How can this be a bad pick?

More cypress than you know what to do with are at this link:

https://www.naturehills.com/search/?q=cypress

Yew

If you need an evergreen shrub that will perform well in the shade, try ‘Densiformis’ yew.

I love these before they are pruned with all those wild branches sticking up here and there.

If you want a more behaved plant, you can trim this one up however you want.

It’s versatile and easy. It can take just about anything.

Trim it, prune it, or topiary it. (Haha.) This yew is a classic.

If you prefer tall and narrow, try ‘Hicks’ yew.

I would love to give this one a shot.

It gets as tall as 12′ but only 2-3′ wide.

It is a slow grower (most all yews are) so will last in your container for years before you have to transplant it.

This evergreen shrub is one of the best to plant in your containers for winter and beyond.

Yew guys should check out all your options here (that’s not funny, but hey…)

https://www.naturehills.com/bushes-and-shrubs/bushes-and-shrubs-varieties/yew-bushes

Arborvitae

Best Evergreen Shrubs to Plant in Containers for Winter 9. Arborvitae

I planted these two ‘Emerald Green’ arborvitaes in my containers so that I would have color all winter long on my back deck.

 

I love arborvitae but the only experience I have with them is with trees.

I have ‘Emerald Green’ arborvitae growing in two containers right now.

I love how easy they are, the color, shape, and texture.

Best Evergreen Shrubs to Plant in Containers for Winter - Arborvitae at Christmas

I added some lights and gold balls to my arborvitae at Christmas this year. Arborvitae is one of the best shrubs to plant in containers for winter but they look good year-round.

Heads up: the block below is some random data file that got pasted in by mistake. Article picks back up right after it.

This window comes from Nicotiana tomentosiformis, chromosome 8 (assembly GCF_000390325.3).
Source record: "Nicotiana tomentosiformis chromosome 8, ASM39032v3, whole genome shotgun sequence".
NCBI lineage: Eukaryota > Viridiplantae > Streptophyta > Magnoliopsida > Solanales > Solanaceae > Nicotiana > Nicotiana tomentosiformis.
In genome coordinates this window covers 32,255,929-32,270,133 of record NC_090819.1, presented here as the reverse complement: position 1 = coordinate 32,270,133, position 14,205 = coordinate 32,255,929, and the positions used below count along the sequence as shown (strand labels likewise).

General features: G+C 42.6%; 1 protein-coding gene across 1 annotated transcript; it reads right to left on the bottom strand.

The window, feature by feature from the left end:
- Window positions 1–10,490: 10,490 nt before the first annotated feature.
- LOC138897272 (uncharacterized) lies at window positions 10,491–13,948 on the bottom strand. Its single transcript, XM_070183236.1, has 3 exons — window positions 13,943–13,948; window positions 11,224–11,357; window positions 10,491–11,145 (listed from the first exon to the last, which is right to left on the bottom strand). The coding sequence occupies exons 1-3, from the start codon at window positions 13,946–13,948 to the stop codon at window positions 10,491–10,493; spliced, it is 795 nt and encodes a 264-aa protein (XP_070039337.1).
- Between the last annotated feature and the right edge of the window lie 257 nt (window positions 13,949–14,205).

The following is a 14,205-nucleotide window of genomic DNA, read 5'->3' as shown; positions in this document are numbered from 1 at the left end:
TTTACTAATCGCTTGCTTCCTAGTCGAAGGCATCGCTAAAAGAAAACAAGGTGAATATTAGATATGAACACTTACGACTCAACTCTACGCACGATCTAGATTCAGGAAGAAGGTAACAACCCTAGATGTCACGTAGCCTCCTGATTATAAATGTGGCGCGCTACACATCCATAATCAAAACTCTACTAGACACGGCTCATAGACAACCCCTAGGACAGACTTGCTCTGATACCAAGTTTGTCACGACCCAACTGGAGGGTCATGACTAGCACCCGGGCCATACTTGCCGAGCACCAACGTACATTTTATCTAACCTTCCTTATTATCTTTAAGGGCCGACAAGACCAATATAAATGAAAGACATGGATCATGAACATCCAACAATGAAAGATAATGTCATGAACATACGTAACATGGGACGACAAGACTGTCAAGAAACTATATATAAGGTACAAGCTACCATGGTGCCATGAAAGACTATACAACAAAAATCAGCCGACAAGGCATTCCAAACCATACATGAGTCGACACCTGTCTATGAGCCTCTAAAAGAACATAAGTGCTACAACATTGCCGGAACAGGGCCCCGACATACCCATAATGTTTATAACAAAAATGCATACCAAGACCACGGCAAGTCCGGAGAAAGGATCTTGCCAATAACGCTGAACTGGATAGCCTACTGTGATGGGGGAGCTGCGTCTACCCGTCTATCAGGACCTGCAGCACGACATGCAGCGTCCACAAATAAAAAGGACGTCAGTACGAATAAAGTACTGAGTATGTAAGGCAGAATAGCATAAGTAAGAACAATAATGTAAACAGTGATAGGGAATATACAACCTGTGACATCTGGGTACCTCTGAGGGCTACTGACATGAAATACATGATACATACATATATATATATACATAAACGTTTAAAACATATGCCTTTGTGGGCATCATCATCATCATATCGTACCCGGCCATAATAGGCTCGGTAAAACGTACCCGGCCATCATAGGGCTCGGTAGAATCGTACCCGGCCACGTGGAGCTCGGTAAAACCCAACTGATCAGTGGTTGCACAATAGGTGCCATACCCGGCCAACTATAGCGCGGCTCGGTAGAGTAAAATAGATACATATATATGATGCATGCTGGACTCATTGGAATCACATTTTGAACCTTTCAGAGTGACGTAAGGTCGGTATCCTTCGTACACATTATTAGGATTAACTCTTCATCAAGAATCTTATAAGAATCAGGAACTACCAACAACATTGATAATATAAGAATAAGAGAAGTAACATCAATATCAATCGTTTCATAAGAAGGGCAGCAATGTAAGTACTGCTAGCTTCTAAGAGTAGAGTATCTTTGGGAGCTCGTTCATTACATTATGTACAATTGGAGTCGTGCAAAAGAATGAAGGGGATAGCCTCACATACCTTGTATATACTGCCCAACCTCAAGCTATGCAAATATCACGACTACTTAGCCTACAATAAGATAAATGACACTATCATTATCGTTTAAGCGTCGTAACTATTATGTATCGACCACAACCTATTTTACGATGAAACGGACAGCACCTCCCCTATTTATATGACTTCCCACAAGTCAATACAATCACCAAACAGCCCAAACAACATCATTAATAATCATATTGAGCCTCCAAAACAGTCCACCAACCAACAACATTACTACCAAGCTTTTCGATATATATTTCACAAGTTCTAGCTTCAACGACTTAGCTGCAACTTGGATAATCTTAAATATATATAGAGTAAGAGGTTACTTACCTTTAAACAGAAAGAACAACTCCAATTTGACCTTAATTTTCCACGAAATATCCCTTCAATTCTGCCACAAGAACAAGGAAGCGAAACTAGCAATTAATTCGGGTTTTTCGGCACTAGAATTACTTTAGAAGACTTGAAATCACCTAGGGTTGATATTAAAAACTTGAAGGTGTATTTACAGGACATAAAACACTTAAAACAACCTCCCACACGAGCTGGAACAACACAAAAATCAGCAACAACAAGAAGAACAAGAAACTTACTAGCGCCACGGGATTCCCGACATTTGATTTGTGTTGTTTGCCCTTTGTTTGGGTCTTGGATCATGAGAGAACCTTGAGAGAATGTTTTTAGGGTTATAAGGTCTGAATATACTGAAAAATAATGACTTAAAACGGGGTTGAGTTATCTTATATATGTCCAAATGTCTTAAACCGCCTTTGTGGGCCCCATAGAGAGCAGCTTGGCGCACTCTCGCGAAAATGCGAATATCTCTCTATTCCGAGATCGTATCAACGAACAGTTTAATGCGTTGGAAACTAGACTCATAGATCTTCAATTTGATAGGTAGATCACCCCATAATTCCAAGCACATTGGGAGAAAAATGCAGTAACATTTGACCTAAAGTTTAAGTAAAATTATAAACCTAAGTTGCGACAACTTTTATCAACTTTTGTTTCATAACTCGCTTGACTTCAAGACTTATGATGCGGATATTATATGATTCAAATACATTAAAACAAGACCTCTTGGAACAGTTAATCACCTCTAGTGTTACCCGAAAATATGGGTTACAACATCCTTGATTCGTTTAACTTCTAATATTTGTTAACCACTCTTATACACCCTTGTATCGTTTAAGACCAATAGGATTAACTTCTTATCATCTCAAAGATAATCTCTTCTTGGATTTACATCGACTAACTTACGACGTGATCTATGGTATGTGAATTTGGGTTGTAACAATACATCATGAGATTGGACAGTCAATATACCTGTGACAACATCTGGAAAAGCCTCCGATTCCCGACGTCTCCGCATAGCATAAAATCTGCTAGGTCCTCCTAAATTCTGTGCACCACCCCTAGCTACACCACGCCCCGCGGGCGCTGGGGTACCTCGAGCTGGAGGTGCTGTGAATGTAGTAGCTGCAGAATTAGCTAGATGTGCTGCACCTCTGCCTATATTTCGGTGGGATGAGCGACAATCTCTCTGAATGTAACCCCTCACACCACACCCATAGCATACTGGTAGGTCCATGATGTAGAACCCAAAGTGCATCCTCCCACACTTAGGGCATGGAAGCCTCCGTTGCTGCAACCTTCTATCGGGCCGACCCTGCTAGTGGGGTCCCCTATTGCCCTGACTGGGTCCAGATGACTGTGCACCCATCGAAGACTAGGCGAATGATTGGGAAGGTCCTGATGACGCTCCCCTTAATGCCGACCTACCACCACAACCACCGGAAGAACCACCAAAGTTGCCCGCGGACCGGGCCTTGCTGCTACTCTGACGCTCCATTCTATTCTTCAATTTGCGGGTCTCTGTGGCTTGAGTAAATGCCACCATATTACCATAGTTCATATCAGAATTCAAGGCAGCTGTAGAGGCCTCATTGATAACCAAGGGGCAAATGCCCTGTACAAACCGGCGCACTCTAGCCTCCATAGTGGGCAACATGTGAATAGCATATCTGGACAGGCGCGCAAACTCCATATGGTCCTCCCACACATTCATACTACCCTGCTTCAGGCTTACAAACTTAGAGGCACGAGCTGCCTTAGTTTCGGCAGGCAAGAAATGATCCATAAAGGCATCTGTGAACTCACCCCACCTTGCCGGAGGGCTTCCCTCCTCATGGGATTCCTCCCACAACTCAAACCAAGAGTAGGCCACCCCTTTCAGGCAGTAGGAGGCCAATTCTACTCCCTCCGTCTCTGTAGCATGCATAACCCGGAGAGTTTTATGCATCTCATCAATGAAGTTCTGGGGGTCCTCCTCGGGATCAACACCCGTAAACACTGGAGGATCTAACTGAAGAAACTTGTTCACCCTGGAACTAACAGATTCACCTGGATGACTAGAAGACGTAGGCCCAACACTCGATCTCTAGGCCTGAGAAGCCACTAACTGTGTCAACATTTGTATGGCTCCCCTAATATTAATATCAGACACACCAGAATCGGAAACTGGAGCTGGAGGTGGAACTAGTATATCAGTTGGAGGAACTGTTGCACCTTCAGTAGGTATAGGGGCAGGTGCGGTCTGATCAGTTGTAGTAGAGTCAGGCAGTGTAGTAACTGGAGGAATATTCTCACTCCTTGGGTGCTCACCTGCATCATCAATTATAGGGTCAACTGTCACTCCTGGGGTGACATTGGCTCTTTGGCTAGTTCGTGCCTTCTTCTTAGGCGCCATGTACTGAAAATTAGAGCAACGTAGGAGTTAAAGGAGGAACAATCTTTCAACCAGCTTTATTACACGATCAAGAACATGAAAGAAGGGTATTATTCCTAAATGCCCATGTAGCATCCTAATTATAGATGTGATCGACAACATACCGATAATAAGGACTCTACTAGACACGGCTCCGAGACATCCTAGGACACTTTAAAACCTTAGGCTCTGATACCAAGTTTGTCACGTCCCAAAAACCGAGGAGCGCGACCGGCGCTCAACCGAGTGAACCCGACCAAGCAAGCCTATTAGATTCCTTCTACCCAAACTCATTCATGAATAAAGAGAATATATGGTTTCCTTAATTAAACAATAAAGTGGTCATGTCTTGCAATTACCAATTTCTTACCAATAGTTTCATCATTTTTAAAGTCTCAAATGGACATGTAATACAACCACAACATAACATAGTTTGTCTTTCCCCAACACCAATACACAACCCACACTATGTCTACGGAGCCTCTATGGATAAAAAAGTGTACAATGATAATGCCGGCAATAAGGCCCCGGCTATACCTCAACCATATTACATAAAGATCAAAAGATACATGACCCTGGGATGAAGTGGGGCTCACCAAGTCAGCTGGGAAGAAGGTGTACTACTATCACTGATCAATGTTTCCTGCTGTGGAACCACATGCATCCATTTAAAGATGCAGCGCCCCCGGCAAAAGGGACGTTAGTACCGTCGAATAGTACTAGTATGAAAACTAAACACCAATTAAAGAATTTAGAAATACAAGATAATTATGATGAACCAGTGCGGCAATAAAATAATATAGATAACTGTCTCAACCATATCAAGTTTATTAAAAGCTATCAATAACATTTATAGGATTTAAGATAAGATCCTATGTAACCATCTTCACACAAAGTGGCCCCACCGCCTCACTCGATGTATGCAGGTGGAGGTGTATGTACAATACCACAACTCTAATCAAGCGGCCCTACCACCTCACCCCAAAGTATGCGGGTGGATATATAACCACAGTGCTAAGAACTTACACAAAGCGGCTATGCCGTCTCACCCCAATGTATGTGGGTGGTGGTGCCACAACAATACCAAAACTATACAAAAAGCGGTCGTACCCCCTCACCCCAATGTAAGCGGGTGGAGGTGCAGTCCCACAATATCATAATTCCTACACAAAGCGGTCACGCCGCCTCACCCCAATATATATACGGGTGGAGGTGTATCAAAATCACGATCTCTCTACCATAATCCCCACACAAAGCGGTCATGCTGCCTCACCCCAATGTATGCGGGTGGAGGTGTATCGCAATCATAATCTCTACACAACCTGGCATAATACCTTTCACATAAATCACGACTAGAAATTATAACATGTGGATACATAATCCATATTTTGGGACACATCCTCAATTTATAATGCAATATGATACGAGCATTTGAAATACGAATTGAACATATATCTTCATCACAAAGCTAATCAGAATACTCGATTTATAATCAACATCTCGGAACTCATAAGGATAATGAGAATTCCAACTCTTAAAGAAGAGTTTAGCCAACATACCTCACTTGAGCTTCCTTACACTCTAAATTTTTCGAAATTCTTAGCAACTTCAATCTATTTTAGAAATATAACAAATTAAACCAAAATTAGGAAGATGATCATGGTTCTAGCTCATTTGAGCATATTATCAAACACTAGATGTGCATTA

When they outgrow my containers, I already have a spot picked out for them in my yard.

For more info on how I planted these evergreen trees in my winter containers, see my blog HERE.

I also love ‘Green Giant’ arborvitae but they grow much bigger.

‘Green Giants’ are great in the landscape as a privacy screen.

They are pretty for containers and would work, but I prefer the look of ‘Emerald Green’ in containers.

If you want to try a smaller shrub, try ‘Little Giant’ arborvitae.

It is only 4’x5′ at maturity and has a great compact look to it.

It would be a lovely evergreen winter container shrub.

Wrapping It Up

There are other evergreens that I would like to try in my winter containers!

As I try them, I will add them to this list.

Because life is too short to get caught in a rut!

Tracy Crosland, owner of Hey Honeysuckle

Written by Tracy Crosland

I was born and raised in small town, Tennessee. As an adult, I found myself thrown into the construction business, building new homes in our little town. My son has now taken over the business, which means I do what I want - a lot of playing in my cottage flower garden (zone 7). I hope you feel the love in my garden and in my blogs and that we can be friends.

For more about me, click HERE.

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Cottage gardens make me happy!
I want you to be happy too…so this one’s on me.